In the morning, that's kind of a good thing. The point of breaking your fast is to get your blood glucose back up so you're not zombiefied. Sugar gets into the blood quickly, so it's a good way to get you awake quickly. It's also absurdly high in protein (which is even more filling than fat) and calcium (which is apparently very slimming), as well as water (apparently, something in milk makes it more hydrating than plain water). That's also why it's really good after workouts.

    If you've been on low carb for more then a couple weeks, you're not going to be "zombified" in the morning unless you're a cafeine addict. Particularly if you're running in ketosis. Since you don't do low carb (from what i recall, correct me if I'm wrong), and are used to a life of blood sugar swings, you really aren't qualified to offer an educated opinion on the subject.

    That said, full fat milk can still be a good option post workout (due to the sugar and following insulin effects) if you're not trying to lean out. If you are, use coconut milk or almond milk in a shake, or go for the zero carb shake i posted earlier.

    For breakfast I'd stick with heavy cream or greek yogurt (or goat yogurt) thats full fat if you want dairy.

    Pretty much this. While we can all appreciate the fact that milk is a good source of calcium and protein, it doesn't have much place in a low-carb diet.

    The results of 12+ hours without food isn't exactly a "swing." By the morning, you'll be running on vapors, so you want to get food into your system as quickly as possible to start up. That means the first meal of the day needs something with a high GI to feed you while waiting for the fat and protein to be converted into energy. This is probably why breakfasts are so much more carb heavy worldwide (pretty much every culture uses some type of meal or bread, with the exception of places that consider pork to be in every food group). That's also why carbs are good after a workout, when ingesting sugary foods can replenish blood sugar faster than ingesting fatty foods or releasing stored calories.

    For the record, I'm doing a low-carb, low-fat diet. My main challenge thus far is that most fiber comes from carbs. Skim milk is free of fat and has a relatively small percentage of calories from carbs, so it is very good under this system.

    Scalfin on
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  • Protein ShakesProtein Shakes __BANNED USERS
    edited June 2010
    Low carb diets have to be high fat by definition. There is no such thing as a low-carb, low-fat diet unless you're eating protein powder by the scoop.

    Protein Shakes on
    Modern Man wrote: »
    Well, if my mom met the following criteria... I'd be in favor if waterboarding her.
  • AdrienAdrien Registered User
    edited June 2010
    And skim milk is the exact antithesis of low-carb.

    Adrien on
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  • ScalfinScalfin __BANNED USERS regular
    edited June 2010
    Low carb diets have to be high fat by definition. There is no such thing as a low-carb, low-fat diet unless you're eating protein powder by the scoop.

    You don't say.


    This is fairly easy for me, as my mom doesn't eat red meat and I've picked up her New England taste for light fish (cod, haddock, halibut, scrod, tilapia, trout, et cetera), so all I have to do is watch my carbs.

    Scalfin on
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  • Protein ShakesProtein Shakes __BANNED USERS
    edited June 2010
    Scalfin wrote: »
    Low carb diets have to be high fat by definition. There is no such thing as a low-carb, low-fat diet unless you're eating protein powder by the scoop.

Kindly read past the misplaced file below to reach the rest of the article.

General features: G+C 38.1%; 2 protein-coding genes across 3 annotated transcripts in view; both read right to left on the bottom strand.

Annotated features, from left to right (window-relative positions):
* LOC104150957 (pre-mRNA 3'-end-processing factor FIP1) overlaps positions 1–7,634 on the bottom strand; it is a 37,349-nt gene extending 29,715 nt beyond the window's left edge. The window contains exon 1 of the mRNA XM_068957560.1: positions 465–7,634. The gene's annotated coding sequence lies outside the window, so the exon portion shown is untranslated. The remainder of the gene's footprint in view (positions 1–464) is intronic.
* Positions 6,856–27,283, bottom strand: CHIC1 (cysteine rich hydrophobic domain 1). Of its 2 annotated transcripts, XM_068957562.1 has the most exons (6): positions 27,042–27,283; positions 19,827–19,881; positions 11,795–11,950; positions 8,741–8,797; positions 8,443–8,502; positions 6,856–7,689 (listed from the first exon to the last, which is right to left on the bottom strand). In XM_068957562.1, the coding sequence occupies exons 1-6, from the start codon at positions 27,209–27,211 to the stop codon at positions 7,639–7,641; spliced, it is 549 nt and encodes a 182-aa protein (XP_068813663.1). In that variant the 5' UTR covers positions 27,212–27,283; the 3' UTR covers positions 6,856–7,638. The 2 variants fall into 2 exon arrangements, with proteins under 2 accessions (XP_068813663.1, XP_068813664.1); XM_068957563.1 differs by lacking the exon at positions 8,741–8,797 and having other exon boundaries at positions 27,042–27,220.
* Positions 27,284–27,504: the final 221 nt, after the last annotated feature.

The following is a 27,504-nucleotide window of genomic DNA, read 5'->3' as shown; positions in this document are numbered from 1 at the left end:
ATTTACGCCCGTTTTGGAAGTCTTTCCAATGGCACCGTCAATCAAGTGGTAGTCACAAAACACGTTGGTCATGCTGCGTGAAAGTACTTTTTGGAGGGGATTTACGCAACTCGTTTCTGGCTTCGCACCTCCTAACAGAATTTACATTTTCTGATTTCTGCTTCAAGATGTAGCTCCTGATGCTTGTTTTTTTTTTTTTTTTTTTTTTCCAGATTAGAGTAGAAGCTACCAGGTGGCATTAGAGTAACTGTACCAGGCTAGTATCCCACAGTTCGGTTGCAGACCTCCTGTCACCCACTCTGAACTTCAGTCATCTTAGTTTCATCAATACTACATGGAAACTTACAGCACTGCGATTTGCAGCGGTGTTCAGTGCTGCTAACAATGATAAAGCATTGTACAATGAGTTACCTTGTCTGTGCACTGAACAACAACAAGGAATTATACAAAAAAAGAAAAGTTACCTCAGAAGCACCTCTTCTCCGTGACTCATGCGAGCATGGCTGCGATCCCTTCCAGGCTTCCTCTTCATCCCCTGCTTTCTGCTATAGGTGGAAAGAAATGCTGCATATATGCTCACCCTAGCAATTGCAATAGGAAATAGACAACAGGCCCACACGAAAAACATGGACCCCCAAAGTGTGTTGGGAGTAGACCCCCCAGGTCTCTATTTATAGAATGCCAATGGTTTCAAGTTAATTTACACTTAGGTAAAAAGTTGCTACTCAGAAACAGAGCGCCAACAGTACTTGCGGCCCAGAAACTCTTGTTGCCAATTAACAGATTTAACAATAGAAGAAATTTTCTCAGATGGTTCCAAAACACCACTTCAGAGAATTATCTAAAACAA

You don't say.


    This is fairly easy for me, as my mom doesn't eat red meat and I've picked up her New England taste for light fish (cod, haddock, halibut, scrod, tilapia, trout, et cetera), so all I have to do is watch my carbs.

    Yes, I am aware of what "high protein" diets are. But they are typically not low-carb, low-fat diets. One of the links you linked describes a high protein diet as "20% fat, 35% protein, and around 50% carbs". So I don't really understand what you are trying to say. Either you're making shit up, or your definition of "low-carb" or "low-fat" is very different from ours (this is probably the case since you drink skim milk, which has a whopping 12g of sugar per serving).

    Within the context of this thread, low-carb means under 10% of total calories from carbs. So low-fat must mean the same thing. This means that 80% of your calories need to come from protein. Nothing wrong with that, but it significantly limits your food choices (much more so than a low-carb diet does) to a few typically expensive items (fish and lean meats) and I can't imagine that you're getting a lot of essential nutrients either since the vast majority of fruits and veggies are also out of the picture. With an actual low carb diet you can at least eat fatty veggies like avocados, and most nuts.

    What are you eating for breakfast, lunch, dinner?

    Protein Shakes on
    Modern Man wrote: »
    Well, if my mom met the following criteria... I'd be in favor if waterboarding her.
  • PaladinPaladin Registered User regular
    edited June 2010
    I think "life of blood sugar swings" is kind of a hard term for carbohydrate ingestion. Blood sugar swings both ways, and it doesn't actually swing very much. Only if you massively change your diet on a random basis will the liver perhaps not be able to keep up - for example, starving yourself.

    Paladin on
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  • ScalfinScalfin __BANNED USERS regular
    edited June 2010
    Scalfin wrote: »
    Low carb diets have to be high fat by definition. There is no such thing as a low-carb, low-fat diet unless you're eating protein powder by the scoop.

    You don't say.


    This is fairly easy for me, as my mom doesn't eat red meat and I've picked up her New England taste for light fish (cod, haddock, halibut, scrod, tilapia, trout, et cetera), so all I have to do is watch my carbs.